If you plan to raise rabbits, there’s a lot to know about how and when to breed them correctly. One of the most important factors is the age of the rabbit. Rabbits become sexually mature quite early, and female rabbits reach sexual maturity more quickly than males. On average, a female rabbit can be bred between 3 and 7 months of age. For males, the average is about 8 months.
A couple of extenuating circumstances could cause the figures above to change. To discover what they are and learn more about breeding rabbits, read on!
At What Age Can Different Rabbit Species Begin to Breed?
We mentioned in the introduction that a couple of extenuating circumstances can change the timing of when a rabbit can breed. The most important of these circumstances is the type and size of rabbit you plan to breed. The smaller the rabbit, the earlier it can breed. Below are three examples:
This small rabbit can begin making babies at 3 to 4 months of age.
New Zealand Rabbit
The New Zealand rabbit is a medium-sized bunny that can start breeding at around 5 to 7 months.
Flemish Giant Rabbit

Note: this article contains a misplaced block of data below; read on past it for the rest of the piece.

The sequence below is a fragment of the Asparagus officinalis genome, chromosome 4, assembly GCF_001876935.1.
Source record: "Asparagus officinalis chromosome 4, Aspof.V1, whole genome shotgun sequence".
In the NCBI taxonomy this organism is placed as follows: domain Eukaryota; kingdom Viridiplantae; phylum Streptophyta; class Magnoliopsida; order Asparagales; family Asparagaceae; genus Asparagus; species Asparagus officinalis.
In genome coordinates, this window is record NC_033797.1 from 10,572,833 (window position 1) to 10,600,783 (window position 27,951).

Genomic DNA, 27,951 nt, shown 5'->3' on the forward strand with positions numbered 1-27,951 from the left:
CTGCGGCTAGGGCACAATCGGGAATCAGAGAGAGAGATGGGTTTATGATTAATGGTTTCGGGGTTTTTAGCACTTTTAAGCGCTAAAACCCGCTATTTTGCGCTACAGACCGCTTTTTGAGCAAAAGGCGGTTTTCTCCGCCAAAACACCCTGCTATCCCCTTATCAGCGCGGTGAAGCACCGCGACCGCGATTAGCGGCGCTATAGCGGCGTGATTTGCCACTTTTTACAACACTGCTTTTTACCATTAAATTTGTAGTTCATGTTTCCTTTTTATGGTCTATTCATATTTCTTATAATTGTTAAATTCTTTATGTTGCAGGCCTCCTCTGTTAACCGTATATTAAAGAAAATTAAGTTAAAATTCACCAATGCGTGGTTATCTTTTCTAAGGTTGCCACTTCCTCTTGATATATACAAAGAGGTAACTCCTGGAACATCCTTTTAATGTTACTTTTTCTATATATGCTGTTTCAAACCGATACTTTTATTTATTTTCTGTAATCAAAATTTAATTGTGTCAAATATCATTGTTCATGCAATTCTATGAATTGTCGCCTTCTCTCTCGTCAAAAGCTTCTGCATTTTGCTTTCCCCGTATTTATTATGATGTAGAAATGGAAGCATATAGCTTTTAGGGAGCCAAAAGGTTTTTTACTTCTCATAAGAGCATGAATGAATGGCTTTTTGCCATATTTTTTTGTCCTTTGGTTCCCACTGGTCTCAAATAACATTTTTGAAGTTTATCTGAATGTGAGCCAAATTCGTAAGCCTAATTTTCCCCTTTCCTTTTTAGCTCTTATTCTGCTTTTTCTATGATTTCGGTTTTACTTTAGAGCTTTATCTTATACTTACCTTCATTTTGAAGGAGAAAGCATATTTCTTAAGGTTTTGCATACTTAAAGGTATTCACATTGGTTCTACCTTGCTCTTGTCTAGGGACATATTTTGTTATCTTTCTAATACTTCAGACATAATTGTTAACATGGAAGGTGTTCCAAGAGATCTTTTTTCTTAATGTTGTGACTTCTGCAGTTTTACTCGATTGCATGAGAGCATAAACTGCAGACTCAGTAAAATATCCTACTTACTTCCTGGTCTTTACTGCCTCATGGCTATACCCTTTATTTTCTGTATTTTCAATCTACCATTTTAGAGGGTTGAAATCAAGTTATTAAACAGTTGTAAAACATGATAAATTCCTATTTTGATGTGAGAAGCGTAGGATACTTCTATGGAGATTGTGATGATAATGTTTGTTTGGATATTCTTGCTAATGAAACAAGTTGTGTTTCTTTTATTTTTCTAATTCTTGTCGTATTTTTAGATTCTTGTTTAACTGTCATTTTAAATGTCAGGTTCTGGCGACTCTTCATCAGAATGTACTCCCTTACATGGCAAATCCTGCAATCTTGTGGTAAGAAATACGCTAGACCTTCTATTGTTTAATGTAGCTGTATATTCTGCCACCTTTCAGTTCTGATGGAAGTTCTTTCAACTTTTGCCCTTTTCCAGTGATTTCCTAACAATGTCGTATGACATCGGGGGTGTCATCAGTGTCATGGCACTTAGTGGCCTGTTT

This huge rabbit from Flanders is one of the biggest in the world. Female Flemish Giants should be bred the first time when they are at least 7 months old.
How Many Times Can Rabbits Mate per Year?
If you’ve ever heard the term “breeding like rabbits,” you might wonder what it is about this animal that allows them to make so many babies so quickly. Rabbits can start breeding at a very early age compared to many mammals. That’s only part of the story since several other factors allow them to breed more often.
The first of those factors is the short gestation period rabbits have, between 25 and 33 days. With gestation this fast, a female rabbit can have several litters a year. The average in the wild is three to five litters per year. Then there’s the fact that females can become pregnant within a few hours of giving birth and can wean their babies while pregnant.
In other words, while a female rabbit usually has three to five litters per year, it can technically have between eight and 11 litters if bred non-stop. However, overbreeding a rabbit is just as unhealthy as overbreeding a dog, cat, or another animal, especially for the female of the species.